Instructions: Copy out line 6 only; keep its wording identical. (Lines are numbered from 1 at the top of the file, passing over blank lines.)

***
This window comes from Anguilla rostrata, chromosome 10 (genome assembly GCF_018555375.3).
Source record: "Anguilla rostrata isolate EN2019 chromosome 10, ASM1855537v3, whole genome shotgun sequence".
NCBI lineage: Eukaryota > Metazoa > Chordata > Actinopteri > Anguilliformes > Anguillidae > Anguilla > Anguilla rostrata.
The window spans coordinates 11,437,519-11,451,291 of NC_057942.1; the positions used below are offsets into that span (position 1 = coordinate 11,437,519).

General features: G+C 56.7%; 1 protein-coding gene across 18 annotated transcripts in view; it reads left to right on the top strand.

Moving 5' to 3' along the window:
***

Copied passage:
Moving 5' to 3' along the window: